So Roger Thornhill, as a character, doesn’t carry the psychological depth of other Hitchcockian protagonists like Scottie Ferguson or Jeff Jeffries; still, his maddening confusion and simmering rage over his abduction and false murder charges carry real weight, especially once Saint’s femme fatale, Eve Kendall, gets her claws into him. Hitchcock layers the scenes between Roger and Eve with equal parts sexual tension and latent violence—embracing in the tight quarters of the trainroom, the two perform a rotating slow dance, sort of a modified arc shot, in which Roger threatens to murder Eve. Her response: “Please do”.
Later, when Roger unexpectedly returns from the attempted crop-dusting murder, Eve rushes to embrace him, relieved after genuinely falling for him, and Roger puts his hands up to her neck, not knowing whether to make love to her or throttle her to death. Similarly, in the auction scene, the villainous Phillip Vandamm (James Mason at his most charmingly malicious), admires Eve’s neck as he strokes it lightly with his fingertips, and then, as the camera closes in tight, he squeezes her neck is a possessive vice-grip. That Hitch! Master of Suspense, sure, but by 1959, he was also the master of disturbing interplays of sex and violence.
He pushed the sexual banter as far as he could—Saint even had to overdub one her lines, changing “I never make love on an empty stomach” to “I never discuss love on an empty stomach”. Why? Because Roger follows the line with, “You’ve already eaten”. Her response: “But you haven’t”. In other words, she was referring to making love on his stomach. Yow! Too bad such a snappy exchange was altered, although Hitchcock’s dirty visual pun to close the film stayed in, as did Martin Landau’s gay innuendos, another Hitchcock hallmark.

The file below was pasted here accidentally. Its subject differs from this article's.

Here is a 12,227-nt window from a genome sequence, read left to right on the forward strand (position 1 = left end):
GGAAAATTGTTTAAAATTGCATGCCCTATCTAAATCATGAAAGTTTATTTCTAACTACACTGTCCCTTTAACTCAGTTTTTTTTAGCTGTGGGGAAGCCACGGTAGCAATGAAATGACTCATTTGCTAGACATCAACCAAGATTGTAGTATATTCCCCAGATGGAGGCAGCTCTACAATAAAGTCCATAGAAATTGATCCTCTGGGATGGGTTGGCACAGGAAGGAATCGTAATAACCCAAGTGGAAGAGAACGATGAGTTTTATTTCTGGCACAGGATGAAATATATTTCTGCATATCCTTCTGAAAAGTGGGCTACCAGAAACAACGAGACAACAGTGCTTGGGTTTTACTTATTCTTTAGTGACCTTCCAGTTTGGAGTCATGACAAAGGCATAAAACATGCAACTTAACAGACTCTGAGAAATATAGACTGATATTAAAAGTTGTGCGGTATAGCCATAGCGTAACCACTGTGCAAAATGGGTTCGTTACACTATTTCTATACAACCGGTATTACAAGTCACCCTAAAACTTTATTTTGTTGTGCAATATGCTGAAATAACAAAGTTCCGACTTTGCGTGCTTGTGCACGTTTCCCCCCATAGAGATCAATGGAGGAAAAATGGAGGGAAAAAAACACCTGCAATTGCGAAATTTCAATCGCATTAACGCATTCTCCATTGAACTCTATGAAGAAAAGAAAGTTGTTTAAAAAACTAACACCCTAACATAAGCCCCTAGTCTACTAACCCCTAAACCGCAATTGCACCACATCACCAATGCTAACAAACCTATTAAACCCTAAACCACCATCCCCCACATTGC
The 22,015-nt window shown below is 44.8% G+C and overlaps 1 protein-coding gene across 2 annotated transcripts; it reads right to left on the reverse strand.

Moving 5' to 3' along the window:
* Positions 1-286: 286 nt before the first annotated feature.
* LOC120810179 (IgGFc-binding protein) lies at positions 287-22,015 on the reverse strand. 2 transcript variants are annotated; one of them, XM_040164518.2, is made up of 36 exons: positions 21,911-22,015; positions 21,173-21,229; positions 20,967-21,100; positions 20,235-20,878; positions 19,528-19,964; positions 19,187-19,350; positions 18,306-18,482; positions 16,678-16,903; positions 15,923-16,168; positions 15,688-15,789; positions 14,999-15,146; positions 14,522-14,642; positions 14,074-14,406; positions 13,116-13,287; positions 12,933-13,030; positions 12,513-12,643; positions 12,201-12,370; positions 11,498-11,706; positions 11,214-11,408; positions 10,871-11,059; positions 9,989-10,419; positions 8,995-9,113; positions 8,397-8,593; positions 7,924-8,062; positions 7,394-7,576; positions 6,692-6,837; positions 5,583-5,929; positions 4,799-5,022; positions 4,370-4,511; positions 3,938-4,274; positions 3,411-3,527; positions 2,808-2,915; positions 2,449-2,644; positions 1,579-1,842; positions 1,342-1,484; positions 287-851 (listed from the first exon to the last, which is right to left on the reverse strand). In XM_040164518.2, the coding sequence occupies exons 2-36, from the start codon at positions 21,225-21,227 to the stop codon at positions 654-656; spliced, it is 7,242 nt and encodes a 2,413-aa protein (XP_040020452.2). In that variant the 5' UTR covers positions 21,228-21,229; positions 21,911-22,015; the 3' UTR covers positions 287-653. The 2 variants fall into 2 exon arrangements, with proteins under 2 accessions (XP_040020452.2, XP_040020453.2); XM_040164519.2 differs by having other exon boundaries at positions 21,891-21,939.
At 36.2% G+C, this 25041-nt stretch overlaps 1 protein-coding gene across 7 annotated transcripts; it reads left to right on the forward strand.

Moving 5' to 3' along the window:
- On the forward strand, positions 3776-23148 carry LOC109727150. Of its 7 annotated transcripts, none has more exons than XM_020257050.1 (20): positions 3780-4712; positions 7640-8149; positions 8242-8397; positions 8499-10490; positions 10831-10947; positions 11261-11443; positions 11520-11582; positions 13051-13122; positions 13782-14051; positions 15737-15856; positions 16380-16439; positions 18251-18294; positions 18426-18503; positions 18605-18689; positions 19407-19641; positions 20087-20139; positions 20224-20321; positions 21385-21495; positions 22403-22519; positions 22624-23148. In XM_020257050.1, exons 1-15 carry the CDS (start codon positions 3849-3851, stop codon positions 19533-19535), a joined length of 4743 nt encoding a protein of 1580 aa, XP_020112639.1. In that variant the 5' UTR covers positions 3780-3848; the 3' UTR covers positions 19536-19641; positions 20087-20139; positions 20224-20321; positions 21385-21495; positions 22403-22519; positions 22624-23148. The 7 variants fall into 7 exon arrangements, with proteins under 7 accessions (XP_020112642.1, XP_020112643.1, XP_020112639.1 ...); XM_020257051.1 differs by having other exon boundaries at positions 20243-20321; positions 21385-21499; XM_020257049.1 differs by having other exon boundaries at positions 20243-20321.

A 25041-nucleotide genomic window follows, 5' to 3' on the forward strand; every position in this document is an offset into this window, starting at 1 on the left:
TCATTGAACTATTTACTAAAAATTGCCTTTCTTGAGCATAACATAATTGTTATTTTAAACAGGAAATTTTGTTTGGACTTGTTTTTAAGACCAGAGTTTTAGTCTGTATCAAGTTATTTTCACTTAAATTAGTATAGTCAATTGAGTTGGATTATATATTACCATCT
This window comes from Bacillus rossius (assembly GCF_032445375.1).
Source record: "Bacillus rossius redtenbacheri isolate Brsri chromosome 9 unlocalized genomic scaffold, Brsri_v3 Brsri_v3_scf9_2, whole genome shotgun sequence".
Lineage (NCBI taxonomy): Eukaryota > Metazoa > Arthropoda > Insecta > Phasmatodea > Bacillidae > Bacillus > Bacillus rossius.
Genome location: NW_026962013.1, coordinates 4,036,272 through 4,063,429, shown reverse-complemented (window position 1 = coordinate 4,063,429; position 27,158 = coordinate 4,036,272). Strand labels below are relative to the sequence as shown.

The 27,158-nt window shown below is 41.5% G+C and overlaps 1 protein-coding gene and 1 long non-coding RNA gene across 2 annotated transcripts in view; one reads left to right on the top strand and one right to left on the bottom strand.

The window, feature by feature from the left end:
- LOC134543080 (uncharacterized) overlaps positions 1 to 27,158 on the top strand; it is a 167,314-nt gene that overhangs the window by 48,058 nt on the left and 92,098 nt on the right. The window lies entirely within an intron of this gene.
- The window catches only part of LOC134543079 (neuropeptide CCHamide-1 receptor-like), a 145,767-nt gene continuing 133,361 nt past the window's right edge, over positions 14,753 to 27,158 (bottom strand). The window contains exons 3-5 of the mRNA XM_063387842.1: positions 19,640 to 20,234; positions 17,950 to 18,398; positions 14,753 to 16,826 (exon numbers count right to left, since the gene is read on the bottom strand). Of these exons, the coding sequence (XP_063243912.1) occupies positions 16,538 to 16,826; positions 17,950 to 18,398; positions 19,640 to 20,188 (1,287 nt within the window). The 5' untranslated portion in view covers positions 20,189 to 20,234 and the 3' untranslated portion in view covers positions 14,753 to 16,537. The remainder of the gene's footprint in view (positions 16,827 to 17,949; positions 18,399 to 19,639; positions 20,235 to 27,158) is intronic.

Saint’s performance is, in fact, a testament to one of Hitchcock’s most overlooked gifts—his knack for coaching his actors. Consider Saint’s role as Edie Doyle in On the Waterfront five years earlier (and did any American actress land two better roles in the ‘50s? Or provide a more confusing trilogy of first names: Eva/Edie/Eve?). Edie was a plain, Catholic schoolgirl who wore no makeup and had never been kissed. But Hitchcock taught Saint how to be a vixen. His advice: Look Grant directly into his eyes, and speak in a deeper register. It worked—Saint smolders on the screen.
Elsewhere, it’s a showcase of brilliant filmic touches: Mason himself creates the sinister lighting in the room by drawing blinds, turning on lamps, and backlighting himself. A camera views the standoff at the Long Island mansion from the ceiling, then switches to a shaky handheld as the henchmen wrestle Roger to the sofa. Hitchcock steals a shot of the UN after being denied permission to film there—love the double-take of the guy who recognizes Grant as he walks up the stairs. The utter silence for several minutes that introduces the cropdusting sequence—no background music at all throughout the entire sequence, a genius move that doubles the eerie juxtapositions and dramatic ironies that makes the scene such a classic.
So Roger has to save the MacGuffin (a little statue full of microfilm, it turns out), catch the criminal masterminds, get the girl, and clear his name. But it’s the Hitchcock exuberance for taking the audience on a dizzying ride that we remember most about this film, and fifty years of James Bond and action-adventure blockbusters and quirky post-modernist plot-smithing have kept alive what Hitchcock started, although most often with diminished returns. Hitchcock emerged from darker thrillers to make North by Northwest, and he would return to them again later, but for this film, it was all right to disregard allegorical overtones in favor of the thrill of the chase and to simply celebrate the riotous creativity of a master at his most devilishly fun.
We all know how critical it is to keep independent voices alive and strong on the Internet. Please consider a donation to support our work as independent cultural critics and historians. Your donation will help PopMatters stay viable through these changing and challenging times. Thanks everyone.
// Short Ends and Leader
"The two Steves at Double Take are often mistaken for Paul Newman and Robert Redford; so it's appropriate that they shoot it out over Butch Cassidy and the Sundance Kid.READ the article